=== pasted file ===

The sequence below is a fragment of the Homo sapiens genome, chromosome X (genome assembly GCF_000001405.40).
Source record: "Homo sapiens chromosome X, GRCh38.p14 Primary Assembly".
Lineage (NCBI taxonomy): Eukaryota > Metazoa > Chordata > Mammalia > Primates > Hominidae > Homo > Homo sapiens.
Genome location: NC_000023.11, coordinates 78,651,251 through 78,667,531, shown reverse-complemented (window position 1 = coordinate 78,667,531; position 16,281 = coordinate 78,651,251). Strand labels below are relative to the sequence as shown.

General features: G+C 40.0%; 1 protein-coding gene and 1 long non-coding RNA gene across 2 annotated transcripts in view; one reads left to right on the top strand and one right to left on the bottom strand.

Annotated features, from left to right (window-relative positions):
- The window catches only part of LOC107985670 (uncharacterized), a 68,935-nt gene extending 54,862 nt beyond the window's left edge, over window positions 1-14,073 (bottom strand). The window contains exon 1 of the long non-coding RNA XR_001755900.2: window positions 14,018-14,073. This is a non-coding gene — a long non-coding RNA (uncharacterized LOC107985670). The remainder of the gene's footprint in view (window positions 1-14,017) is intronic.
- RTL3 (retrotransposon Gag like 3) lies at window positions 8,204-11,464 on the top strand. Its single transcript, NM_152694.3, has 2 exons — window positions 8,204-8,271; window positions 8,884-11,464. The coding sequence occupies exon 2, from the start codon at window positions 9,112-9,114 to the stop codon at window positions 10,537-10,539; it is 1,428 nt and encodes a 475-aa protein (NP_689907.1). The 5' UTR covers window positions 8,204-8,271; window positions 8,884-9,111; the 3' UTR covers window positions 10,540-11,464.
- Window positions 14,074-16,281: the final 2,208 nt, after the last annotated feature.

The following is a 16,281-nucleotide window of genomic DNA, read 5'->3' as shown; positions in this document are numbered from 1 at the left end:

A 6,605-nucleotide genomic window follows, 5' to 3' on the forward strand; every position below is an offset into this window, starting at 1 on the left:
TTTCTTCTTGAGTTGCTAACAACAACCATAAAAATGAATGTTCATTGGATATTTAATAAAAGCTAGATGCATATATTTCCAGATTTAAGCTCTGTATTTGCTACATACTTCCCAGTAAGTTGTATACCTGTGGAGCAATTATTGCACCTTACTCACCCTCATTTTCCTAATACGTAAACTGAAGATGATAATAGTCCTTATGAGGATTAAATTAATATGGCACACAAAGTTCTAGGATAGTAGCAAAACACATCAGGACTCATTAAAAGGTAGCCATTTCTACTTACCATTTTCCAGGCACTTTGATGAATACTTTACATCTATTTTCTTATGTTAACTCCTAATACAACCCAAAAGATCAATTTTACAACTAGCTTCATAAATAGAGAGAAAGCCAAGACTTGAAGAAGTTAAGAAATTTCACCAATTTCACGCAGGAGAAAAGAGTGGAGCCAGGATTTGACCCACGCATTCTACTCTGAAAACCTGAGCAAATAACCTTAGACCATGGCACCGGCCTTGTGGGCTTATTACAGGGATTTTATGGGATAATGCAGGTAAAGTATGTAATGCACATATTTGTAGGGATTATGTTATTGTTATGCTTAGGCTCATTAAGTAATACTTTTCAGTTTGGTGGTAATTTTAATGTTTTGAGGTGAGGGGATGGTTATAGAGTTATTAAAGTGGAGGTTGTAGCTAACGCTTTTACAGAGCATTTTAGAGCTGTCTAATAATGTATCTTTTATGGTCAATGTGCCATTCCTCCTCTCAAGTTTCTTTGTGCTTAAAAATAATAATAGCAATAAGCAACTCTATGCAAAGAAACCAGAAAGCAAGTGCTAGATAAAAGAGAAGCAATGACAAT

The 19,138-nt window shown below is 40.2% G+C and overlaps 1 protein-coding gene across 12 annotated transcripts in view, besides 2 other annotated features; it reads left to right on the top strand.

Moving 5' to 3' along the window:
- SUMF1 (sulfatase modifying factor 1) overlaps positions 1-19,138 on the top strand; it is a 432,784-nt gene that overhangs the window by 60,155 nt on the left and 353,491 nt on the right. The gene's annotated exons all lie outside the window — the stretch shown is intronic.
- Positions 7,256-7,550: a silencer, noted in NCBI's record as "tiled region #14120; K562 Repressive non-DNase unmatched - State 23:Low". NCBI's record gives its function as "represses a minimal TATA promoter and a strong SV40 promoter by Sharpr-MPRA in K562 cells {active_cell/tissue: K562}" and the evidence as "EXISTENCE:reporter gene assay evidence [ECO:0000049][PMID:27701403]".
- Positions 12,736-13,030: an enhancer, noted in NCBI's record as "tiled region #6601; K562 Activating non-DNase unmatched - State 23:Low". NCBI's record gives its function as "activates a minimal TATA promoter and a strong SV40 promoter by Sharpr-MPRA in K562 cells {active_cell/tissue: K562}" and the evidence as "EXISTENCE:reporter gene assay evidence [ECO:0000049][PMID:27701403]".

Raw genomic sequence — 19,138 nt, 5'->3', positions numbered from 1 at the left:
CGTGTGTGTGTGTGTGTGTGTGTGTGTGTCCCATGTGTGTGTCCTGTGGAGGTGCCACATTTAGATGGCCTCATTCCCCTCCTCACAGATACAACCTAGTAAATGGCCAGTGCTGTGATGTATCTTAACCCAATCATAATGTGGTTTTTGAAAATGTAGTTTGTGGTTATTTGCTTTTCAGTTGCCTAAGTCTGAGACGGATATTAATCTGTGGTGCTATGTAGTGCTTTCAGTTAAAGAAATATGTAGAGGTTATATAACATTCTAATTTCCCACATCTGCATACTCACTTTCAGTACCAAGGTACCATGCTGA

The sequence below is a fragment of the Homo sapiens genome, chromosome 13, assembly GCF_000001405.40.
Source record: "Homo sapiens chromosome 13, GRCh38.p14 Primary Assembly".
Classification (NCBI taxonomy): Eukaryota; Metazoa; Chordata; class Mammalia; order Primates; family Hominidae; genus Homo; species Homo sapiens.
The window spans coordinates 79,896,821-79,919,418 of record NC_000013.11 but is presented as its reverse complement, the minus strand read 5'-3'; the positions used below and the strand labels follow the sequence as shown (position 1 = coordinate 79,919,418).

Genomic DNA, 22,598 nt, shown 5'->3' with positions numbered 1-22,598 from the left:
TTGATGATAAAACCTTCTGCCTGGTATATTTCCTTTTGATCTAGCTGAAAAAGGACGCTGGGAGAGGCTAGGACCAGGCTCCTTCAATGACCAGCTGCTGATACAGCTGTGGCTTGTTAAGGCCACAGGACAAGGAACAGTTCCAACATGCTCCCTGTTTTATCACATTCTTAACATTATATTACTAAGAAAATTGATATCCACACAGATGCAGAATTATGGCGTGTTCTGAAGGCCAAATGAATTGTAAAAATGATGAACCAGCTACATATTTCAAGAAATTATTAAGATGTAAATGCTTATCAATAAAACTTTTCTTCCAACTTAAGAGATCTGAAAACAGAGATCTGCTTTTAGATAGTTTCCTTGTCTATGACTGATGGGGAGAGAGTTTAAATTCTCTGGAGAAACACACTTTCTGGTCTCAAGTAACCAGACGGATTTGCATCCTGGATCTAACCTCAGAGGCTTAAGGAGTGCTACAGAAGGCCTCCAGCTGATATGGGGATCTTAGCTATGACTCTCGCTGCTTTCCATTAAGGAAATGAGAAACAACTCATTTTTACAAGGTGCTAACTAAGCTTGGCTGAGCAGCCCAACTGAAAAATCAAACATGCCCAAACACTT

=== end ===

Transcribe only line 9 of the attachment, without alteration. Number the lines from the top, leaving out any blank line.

- Window positions 14,074-16,281: the final 2,208 nt, after the last annotated feature.